Objectives: Based upon this evidence, we have utilized spherical harmonics (SH), a set of complex functions defined on the unit sphere, in order to measure cortical surface complexity in autism and dyslexia so that we may further explore this spectrum distribution.

Methods:

Raw data comprised T1-weighted MRI of the brains of 13 individuals with autism (aged 8 y–38 y, mean 22.5 y), 16 with dyslexia (aged 18 y–40 y, mean 28.2 y), and 31 neurotypical comparison participants within the same age range. All participants were male. Triangular mesh representations of the cerebral cortical surface in scanner-based, RAS coordinate system were mapped to the unit sphere using an attraction-repulsion algorithm. Mesh topology was preserved, so that the transformed meshes triangulated the sphere. This mapping defined three scalar functions on the sphere: *R*(*θ*, *φ*), *A*(*θ*, *φ*), and *S*(*θ*, *φ*), each of which was represented as an SH series. Truncating the series at a particular maximum SH degree *L*_{max} provides an approximation to the cortical surface that incorporates greater detail as *L*_{max} is increased. We computed a shape index, *s*, for each surface by summing the truncation error as *L*_{max} ranged from 1 to 65, inclusive.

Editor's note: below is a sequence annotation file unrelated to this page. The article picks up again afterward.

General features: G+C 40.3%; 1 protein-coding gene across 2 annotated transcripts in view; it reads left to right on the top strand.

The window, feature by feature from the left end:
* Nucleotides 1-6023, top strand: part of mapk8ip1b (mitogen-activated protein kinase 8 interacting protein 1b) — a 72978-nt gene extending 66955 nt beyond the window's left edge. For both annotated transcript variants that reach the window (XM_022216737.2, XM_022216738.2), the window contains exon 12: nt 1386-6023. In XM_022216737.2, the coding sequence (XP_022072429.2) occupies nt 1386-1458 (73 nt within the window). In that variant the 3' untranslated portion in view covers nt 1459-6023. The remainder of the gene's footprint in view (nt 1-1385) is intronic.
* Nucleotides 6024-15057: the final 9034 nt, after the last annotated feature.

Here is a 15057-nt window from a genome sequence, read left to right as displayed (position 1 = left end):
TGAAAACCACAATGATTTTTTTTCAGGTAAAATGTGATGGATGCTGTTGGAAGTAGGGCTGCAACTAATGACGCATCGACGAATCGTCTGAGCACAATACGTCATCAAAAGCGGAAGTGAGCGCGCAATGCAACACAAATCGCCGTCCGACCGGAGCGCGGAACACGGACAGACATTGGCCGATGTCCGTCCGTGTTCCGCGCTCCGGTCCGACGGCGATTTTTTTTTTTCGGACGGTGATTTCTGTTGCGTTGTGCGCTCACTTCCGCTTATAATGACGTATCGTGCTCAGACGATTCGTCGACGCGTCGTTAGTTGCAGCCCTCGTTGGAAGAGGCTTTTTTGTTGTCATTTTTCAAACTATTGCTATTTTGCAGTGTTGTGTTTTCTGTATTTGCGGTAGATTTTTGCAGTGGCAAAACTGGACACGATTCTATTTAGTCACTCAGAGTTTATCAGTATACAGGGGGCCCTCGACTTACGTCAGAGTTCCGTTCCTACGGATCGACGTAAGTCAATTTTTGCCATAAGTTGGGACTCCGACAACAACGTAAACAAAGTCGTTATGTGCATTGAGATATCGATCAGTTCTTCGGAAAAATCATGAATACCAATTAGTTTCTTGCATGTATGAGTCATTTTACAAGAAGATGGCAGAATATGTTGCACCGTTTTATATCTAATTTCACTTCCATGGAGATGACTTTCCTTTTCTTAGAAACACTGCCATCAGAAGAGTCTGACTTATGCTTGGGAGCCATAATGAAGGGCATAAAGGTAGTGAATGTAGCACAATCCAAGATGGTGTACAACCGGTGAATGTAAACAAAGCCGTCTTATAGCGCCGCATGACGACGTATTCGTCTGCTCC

Results: As predicted by our theoretical model, the shape index varied significantly by diagnostic category. Autism exhibited a greater level of surface complexity, mean *s* = 279 (95 % confidence interval [255, 305]), dyslexia presented within the lower ranges of our three groups, mean s = 99.5 (95 % confidence interval [91.8, 108]), while controls occupied the median ranges, mean s = 181 (95 % confidence interval [171, 192]).

Conclusions: When utilizing SH to measure overall surface complexity of the brain, autism and dyslexia display two extremes of a single distribution, while controls occupy an intermediate range between the two. Autism and dyslexia occupy similar diametric positions when measuring other aspects of corticalization. Together, this evidence supports our theory of a cerebral spectrum, one in which autism and dyslexia illustrate its two phenotypic extremes.

See more of: Brain Imaging: fMRI-Social Cognition and Emotion Perception

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